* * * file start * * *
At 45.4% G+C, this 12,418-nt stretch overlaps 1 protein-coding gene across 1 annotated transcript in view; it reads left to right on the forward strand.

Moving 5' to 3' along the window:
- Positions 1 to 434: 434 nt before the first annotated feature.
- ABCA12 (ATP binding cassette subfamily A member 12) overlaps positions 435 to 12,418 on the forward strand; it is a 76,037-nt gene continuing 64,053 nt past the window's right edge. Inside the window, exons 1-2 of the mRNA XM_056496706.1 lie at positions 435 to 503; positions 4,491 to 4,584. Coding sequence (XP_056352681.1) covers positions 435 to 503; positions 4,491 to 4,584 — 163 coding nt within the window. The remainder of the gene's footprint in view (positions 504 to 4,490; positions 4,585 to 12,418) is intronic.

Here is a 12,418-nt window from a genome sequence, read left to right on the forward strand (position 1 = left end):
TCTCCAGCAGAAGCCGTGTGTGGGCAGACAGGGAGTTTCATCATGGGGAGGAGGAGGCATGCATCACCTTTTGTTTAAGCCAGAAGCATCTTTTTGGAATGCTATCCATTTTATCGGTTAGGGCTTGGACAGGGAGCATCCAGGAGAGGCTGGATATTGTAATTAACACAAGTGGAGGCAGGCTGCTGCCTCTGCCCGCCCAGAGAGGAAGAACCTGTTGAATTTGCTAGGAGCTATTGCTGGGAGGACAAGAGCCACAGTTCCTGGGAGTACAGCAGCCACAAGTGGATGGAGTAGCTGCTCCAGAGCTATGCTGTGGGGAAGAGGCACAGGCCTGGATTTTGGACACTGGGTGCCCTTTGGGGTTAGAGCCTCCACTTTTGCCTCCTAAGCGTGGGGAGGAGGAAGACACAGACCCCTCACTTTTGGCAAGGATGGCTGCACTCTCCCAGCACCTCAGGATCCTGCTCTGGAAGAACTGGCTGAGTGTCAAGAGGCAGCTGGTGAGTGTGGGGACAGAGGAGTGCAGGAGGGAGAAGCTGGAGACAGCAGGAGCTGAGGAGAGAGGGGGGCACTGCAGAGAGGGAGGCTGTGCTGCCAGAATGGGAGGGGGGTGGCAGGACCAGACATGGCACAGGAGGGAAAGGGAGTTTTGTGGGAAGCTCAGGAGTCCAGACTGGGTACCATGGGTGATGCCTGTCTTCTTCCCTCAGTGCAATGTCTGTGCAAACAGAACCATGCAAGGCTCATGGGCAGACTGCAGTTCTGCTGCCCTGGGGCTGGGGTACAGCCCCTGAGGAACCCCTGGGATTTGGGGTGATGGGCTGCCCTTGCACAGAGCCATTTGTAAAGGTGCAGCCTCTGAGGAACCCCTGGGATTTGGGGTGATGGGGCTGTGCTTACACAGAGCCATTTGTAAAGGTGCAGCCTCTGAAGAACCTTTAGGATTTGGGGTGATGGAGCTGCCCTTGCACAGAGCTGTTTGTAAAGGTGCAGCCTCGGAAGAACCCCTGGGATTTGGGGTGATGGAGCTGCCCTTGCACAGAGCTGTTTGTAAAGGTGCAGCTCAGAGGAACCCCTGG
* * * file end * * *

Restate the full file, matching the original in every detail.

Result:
At 45.4% G+C, this 12,418-nt stretch overlaps 1 protein-coding gene across 1 annotated transcript in view; it reads left to right on the forward strand.

Moving 5' to 3' along the window:
- Positions 1 to 434: 434 nt before the first annotated feature.
- ABCA12 (ATP binding cassette subfamily A member 12) overlaps positions 435 to 12,418 on the forward strand; it is a 76,037-nt gene continuing 64,053 nt past the window's right edge. Inside the window, exons 1-2 of the mRNA XM_056496706.1 lie at positions 435 to 503; positions 4,491 to 4,584. Coding sequence (XP_056352681.1) covers positions 435 to 503; positions 4,491 to 4,584 — 163 coding nt within the window. The remainder of the gene's footprint in view (positions 504 to 4,490; positions 4,585 to 12,418) is intronic.

Here is a 12,418-nt window from a genome sequence, read left to right on the forward strand (position 1 = left end):
TCTCCAGCAGAAGCCGTGTGTGGGCAGACAGGGAGTTTCATCATGGGGAGGAGGAGGCATGCATCACCTTTTGTTTAAGCCAGAAGCATCTTTTTGGAATGCTATCCATTTTATCGGTTAGGGCTTGGACAGGGAGCATCCAGGAGAGGCTGGATATTGTAATTAACACAAGTGGAGGCAGGCTGCTGCCTCTGCCCGCCCAGAGAGGAAGAACCTGTTGAATTTGCTAGGAGCTATTGCTGGGAGGACAAGAGCCACAGTTCCTGGGAGTACAGCAGCCACAAGTGGATGGAGTAGCTGCTCCAGAGCTATGCTGTGGGGAAGAGGCACAGGCCTGGATTTTGGACACTGGGTGCCCTTTGGGGTTAGAGCCTCCACTTTTGCCTCCTAAGCGTGGGGAGGAGGAAGACACAGACCCCTCACTTTTGGCAAGGATGGCTGCACTCTCCCAGCACCTCAGGATCCTGCTCTGGAAGAACTGGCTGAGTGTCAAGAGGCAGCTGGTGAGTGTGGGGACAGAGGAGTGCAGGAGGGAGAAGCTGGAGACAGCAGGAGCTGAGGAGAGAGGGGGGCACTGCAGAGAGGGAGGCTGTGCTGCCAGAATGGGAGGGGGGTGGCAGGACCAGACATGGCACAGGAGGGAAAGGGAGTTTTGTGGGAAGCTCAGGAGTCCAGACTGGGTACCATGGGTGATGCCTGTCTTCTTCCCTCAGTGCAATGTCTGTGCAAACAGAACCATGCAAGGCTCATGGGCAGACTGCAGTTCTGCTGCCCTGGGGCTGGGGTACAGCCCCTGAGGAACCCCTGGGATTTGGGGTGATGGGCTGCCCTTGCACAGAGCCATTTGTAAAGGTGCAGCCTCTGAGGAACCCCTGGGATTTGGGGTGATGGGGCTGTGCTTACACAGAGCCATTTGTAAAGGTGCAGCCTCTGAAGAACCTTTAGGATTTGGGGTGATGGAGCTGCCCTTGCACAGAGCTGTTTGTAAAGGTGCAGCCTCGGAAGAACCCCTGGGATTTGGGGTGATGGAGCTGCCCTTGCACAGAGCTGTTTGTAAAGGTGCAGCTCAGAGGAACCCCTGG